If you got to this part of the Applicant journey, it means you are Accepted as a Microverse student, congratulations! Now we need some information from you to finalize your student registration, and it's essential to be as honest as possible with yourself and with us when sharing your financial situation.
You might be wondering why you need a financial plan to join Microverse. The answer is simple: although you won't pay us anything until you get a job that pays you $1,000 USD or above, you still need to support yourself for seven months of going through the Program's technical curriculum plus five months of searching for, and landing, your dream job 🎉
When filling out the Financial Plan form, organize your expenses based on all the items you need to survive and how much you pay for them. We all need shelter and food, but how much we pay for that varies according to our country and disposable income. If you live somewhere with unstable internet, you should include the price of your backup plan, like a mobile data plan to hotspot the internet so you can join your daily activities.
Can you provide an example?
The following is an example of a fictional Microverse student from Brazil. They will need to convert their expenses from Real, the currency where they live, to US dollars - this is a requirement so that we can analyze the financial plan. The student has the following monthly costs:
🏠 Housing/Rent = $240 USD
⚡️ Electricity = $20 USD
🌍 Internet = $40 USD ($30 for fiber + $10 for mobile)
🌮 Food = $80 USD
🚌 Transport = does not apply (They will be studying from home)
💊 Health items and other essentials = $50 USD ($20 prescription medicine + $30 clothes/books)
Total = $430 USD
Please note that each situation is different, so if you pay for a coworking space every day to attend classes, you need to add that monthly cost and the transport to that place. The important part is to think critically about everything you will need financially for 12 months from starting the Program.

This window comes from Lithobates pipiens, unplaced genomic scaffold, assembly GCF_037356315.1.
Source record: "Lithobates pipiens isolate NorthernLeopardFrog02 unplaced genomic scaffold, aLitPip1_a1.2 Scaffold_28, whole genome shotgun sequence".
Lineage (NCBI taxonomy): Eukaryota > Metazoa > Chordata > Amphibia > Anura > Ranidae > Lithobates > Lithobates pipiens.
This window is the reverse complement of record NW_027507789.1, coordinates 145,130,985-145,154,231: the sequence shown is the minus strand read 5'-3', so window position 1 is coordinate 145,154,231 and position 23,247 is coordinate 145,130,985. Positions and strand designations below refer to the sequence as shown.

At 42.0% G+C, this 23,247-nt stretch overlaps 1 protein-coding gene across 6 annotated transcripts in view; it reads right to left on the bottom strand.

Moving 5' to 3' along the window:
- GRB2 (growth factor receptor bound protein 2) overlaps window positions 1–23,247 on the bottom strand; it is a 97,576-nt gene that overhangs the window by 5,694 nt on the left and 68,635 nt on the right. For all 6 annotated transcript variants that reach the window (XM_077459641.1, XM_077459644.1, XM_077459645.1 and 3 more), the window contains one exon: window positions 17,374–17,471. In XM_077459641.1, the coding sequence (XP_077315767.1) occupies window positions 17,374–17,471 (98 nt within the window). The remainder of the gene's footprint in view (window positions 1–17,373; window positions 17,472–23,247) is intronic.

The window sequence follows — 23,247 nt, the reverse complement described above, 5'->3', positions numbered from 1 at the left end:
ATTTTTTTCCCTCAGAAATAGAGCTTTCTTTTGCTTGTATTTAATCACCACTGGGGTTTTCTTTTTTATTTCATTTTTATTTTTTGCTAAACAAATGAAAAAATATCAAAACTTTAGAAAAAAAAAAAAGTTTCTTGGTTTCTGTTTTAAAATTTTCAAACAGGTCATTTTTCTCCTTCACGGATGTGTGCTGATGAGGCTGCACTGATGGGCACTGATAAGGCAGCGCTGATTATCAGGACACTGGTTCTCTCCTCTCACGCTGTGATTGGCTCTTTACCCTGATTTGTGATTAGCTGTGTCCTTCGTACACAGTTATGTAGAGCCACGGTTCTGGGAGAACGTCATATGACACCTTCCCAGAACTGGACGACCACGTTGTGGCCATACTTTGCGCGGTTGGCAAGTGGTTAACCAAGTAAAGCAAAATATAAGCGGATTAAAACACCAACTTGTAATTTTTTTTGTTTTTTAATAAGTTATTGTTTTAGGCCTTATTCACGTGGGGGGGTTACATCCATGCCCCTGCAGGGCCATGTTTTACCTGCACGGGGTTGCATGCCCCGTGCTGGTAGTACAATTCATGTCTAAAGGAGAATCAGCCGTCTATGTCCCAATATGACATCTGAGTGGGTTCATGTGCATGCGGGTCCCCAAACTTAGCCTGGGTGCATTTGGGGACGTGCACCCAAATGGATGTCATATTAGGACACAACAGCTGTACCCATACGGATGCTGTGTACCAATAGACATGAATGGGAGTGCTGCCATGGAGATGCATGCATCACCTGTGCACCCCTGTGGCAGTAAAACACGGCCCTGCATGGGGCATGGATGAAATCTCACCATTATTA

What if someone is financially supporting me?
If you live with your family, they might be covering most of your expenses, especially rent and food. If that is the case, maybe you aren't aware of the cost and how much they pay for these items. However, please ask yourself: what will I pay for? Sometimes students contribute by paying the electricity bill, the mobile phone plan, or the internet. You need to add these items to the financial plan.
What if I have multiple sources of income?
It's important to analyze different ways you are getting income every month. Let's go back to the fictional student from the example above. You may recall they have $430 in expenses every month. Here is how they earn their income:
Family support = $250 every month ($50 USD from uncle, $100 USD from a sibling, $100 USD from parents)
Passive income from a property rental = $200 USD a month
$600 USD in savings
How long would you be able to sustain yourself financially?
To calculate that, sum up all the money you have and will get during the program. Add any savings you currently have and all the earned income you will get from passive income, support from your family, or any other way you will earn money. Returning to the example, here's how that looks:
$250 USD every month from family x12 months = $3000 USD
$200 USD property rental x12 months = $2400 USD
$600 USD in savings
Total = $6000 USD
Now divide this total by the monthly amount you spend ($430 USD in our example) = 14 months of income. This student has more than enough money to cover their expenses during the course because they can support themselves for 14 months.
Be honest: are there any upcoming expenses you're not considering? An annual bill or tax? Maybe you will be moving from one apartment to another? Are you buying a car? Do you have plans to have a baby next year? All of these should be added to the list if applicable.
What if I lose part of my income?
Asking this question would scare anyone, and we tend to avoid thinking about it. However, when analyzing finances, it's essential to consider the risk of losing your financial support. If you lose your financial support, Microverse cannot help you. You must have a Plan B for your income during the course. Questions to consider for the need for a Plan B: If just one family member supports you, is it likely that they will lose their job? Is your part-time job temporary?
In this case, we recommend that you consider alternatives like speaking to another family member beforehand and letting them know you might ask for their financial help if something happens. If you live alone, you might consider relocating and living with your parents to cut expenses or adding a roommate to share the monthly costs.
All these are good Plan Bs if you have a difficult time financially. Of course, you need to apply reasonable solutions for your situation. Still, the more you think about it, the easier it will be to manage it before you start your Microverse journey so you can focus only on learning.